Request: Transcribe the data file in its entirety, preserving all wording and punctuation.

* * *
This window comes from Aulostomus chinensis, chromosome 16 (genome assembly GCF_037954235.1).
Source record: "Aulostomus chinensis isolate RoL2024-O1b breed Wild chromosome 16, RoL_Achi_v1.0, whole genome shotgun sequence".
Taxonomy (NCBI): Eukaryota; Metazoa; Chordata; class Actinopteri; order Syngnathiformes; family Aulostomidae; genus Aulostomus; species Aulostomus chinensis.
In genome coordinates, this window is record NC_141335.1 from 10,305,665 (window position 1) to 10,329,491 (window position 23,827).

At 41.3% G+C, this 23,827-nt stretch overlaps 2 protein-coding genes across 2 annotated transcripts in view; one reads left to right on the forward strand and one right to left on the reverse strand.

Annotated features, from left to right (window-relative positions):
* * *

This window comes from Aulostomus chinensis, chromosome 16 (genome assembly GCF_037954235.1).
Source record: "Aulostomus chinensis isolate RoL2024-O1b breed Wild chromosome 16, RoL_Achi_v1.0, whole genome shotgun sequence".
Taxonomy (NCBI): Eukaryota; Metazoa; Chordata; class Actinopteri; order Syngnathiformes; family Aulostomidae; genus Aulostomus; species Aulostomus chinensis.
In genome coordinates, this window is record NC_141335.1 from 10,305,665 (window position 1) to 10,329,491 (window position 23,827).

At 41.3% G+C, this 23,827-nt stretch overlaps 2 protein-coding genes across 2 annotated transcripts in view; one reads left to right on the forward strand and one right to left on the reverse strand.

Annotated features, from left to right (window-relative positions):